The ACTA protests were undoubtedly sincere. Who wouldn't be alarmed if they thought the internet was about to close down? Wouldn't you want to take the streets, too?
A farm produce certification agency in Scotland called SOPA received dozens of furious emails - under the mistaken impression it must have something to do with the US copyright legislation.
Many of the arguments against SOPA were phoney scaremongering, as even Ars Technica had to point out. Anonymous produced a video claiming that a married couple couldn't share a chicken recipe over the internet. Out came the freaks.
Politicians were terrified by the response, and even Google and the tech lobby, which had spent as much in DC opposing the legislation as Hollywood and the creative industries had spent pushing SOPA, realised that the hysteria may ultimately be counter productive. Google has many agendas and it can't rely on the lynch mob every time it needs Congressional support for a piece of legislation.
"I don't see it as good against evil, either; I don't think Google is evil, it's just a big company trying to screw up other big companies - just like other big companies are trying to screw them," author Rob Levine summed up for us in an interview.
(The US voluntary agreement thrashed out between content industries and America's biggest ISPs - which saves legislators passing enforcement laws - is sure to get lots of attention in 2013. There may be false positives and appeals - but the world won't end.)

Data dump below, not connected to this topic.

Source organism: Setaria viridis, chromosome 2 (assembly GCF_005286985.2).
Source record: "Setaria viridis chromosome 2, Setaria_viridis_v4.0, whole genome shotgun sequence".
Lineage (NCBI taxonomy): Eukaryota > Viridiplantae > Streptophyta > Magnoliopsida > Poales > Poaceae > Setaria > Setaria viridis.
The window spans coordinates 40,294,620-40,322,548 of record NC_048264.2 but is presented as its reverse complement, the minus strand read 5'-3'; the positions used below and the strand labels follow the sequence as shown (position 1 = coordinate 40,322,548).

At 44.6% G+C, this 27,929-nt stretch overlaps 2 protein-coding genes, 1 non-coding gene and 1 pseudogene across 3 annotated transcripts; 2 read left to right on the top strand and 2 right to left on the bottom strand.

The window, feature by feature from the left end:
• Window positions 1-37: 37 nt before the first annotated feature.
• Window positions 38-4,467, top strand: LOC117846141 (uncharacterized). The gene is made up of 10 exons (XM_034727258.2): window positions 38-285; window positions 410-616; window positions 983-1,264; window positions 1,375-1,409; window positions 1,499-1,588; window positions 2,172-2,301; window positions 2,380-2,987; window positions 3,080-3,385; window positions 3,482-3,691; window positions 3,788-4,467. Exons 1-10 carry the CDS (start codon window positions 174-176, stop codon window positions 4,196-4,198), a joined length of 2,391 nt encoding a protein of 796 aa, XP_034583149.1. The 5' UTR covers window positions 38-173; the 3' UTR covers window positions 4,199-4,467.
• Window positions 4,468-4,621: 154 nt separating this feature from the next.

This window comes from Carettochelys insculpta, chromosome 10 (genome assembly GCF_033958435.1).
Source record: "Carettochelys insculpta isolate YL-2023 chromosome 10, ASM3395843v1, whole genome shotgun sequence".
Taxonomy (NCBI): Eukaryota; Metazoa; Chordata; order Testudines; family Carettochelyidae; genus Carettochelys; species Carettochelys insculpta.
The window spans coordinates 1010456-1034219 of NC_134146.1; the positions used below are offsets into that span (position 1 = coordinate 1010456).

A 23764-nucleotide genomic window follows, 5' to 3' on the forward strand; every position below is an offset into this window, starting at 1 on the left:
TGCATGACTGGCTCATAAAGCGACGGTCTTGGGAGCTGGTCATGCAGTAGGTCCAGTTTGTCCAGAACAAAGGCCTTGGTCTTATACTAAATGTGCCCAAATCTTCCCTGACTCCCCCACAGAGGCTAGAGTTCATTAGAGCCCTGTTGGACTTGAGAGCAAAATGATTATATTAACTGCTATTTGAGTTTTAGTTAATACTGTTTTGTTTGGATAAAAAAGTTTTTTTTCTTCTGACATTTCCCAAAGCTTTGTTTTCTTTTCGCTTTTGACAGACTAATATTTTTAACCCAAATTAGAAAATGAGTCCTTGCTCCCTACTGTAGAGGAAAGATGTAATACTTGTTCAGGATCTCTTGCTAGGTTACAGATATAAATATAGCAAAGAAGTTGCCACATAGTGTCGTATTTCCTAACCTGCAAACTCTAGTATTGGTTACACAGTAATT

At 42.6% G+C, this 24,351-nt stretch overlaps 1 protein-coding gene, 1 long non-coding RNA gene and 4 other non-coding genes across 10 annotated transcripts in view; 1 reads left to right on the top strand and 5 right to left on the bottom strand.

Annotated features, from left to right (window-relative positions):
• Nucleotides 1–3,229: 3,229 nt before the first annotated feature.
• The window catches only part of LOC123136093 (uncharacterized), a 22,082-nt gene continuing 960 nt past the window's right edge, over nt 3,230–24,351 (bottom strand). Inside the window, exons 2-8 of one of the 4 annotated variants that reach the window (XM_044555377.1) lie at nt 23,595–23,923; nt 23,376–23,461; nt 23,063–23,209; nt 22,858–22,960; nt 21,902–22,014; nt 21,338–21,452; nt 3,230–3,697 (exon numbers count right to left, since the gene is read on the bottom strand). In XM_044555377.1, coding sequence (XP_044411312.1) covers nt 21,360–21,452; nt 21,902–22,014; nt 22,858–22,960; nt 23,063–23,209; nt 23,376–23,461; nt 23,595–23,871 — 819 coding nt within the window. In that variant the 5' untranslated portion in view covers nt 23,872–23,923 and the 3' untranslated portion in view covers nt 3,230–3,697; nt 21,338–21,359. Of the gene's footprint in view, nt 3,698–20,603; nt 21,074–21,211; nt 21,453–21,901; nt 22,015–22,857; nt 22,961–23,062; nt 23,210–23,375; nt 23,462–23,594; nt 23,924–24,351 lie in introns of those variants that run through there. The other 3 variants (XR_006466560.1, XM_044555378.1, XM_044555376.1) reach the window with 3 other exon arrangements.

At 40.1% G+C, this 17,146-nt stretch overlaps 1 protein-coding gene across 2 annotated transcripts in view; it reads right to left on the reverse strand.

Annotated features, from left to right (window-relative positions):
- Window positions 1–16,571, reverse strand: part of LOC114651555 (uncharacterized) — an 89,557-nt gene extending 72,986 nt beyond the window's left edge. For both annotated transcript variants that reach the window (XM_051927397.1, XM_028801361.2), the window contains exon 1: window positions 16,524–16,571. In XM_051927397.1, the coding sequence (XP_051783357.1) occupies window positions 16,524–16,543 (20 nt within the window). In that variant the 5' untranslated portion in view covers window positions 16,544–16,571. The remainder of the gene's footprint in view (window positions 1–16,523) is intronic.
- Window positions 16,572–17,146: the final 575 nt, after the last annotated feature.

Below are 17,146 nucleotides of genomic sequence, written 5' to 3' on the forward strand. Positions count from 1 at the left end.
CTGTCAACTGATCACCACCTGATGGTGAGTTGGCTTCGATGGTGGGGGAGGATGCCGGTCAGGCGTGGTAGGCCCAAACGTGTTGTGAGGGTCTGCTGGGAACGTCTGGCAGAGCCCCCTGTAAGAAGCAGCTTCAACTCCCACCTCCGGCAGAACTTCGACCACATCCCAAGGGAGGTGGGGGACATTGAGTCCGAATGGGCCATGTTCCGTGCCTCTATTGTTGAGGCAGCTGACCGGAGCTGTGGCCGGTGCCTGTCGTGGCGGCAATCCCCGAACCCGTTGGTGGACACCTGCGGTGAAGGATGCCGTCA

Levine's perspective - of thinking of copyright in three dimensions - is also a useful one. Copyright may be too long, and it may be too broad, and apply to too many things - these are valid arguments to have. But can't be called too strong. To all intents and purposes copyright enforcement doesn't really exist on the internet. There is no cheap, effective access to justice for the photographer dad whose picture of his kid has been copied and defaced, nor for a struggling indie label with no large legal department. And when rights are not enforced, they don't mean anything.
Yet the intellectual battle is over. Copyright is universally acknowledged as both an expression of the individual (the French idea) and a property right - it's your stuff. You have to be able to say how it's used - something everyone knows now, after the Facebook landgrab. As David Lowery pointed out in this interview, disallowing creators from exercising their rights over their work merely screws the smallest creatures in the food chain.